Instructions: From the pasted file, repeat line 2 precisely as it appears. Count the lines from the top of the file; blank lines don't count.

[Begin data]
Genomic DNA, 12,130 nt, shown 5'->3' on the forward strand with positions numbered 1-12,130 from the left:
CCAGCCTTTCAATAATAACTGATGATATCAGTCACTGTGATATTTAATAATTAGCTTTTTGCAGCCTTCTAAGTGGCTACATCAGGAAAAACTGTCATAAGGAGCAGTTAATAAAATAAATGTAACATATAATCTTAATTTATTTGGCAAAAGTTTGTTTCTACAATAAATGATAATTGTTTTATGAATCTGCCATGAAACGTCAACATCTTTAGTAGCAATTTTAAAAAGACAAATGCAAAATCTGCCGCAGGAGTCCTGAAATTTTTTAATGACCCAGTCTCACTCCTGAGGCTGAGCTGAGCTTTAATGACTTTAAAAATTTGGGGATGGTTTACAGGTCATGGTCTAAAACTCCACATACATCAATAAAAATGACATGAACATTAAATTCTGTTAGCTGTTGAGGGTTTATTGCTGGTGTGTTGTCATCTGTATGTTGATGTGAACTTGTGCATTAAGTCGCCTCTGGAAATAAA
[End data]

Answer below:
CCAGCCTTTCAATAATAACTGATGATATCAGTCACTGTGATATTTAATAATTAGCTTTTTGCAGCCTTCTAAGTGGCTACATCAGGAAAAACTGTCATAAGGAGCAGTTAATAAAATAAATGTAACATATAATCTTAATTTATTTGGCAAAAGTTTGTTTCTACAATAAATGATAATTGTTTTATGAATCTGCCATGAAACGTCAACATCTTTAGTAGCAATTTTAAAAAGACAAATGCAAAATCTGCCGCAGGAGTCCTGAAATTTTTTAATGACCCAGTCTCACTCCTGAGGCTGAGCTGAGCTTTAATGACTTTAAAAATTTGGGGATGGTTTACAGGTCATGGTCTAAAACTCCACATACATCAATAAAAATGACATGAACATTAAATTCTGTTAGCTGTTGAGGGTTTATTGCTGGTGTGTTGTCATCTGTATGTTGATGTGAACTTGTGCATTAAGTCGCCTCTGGAAATAAA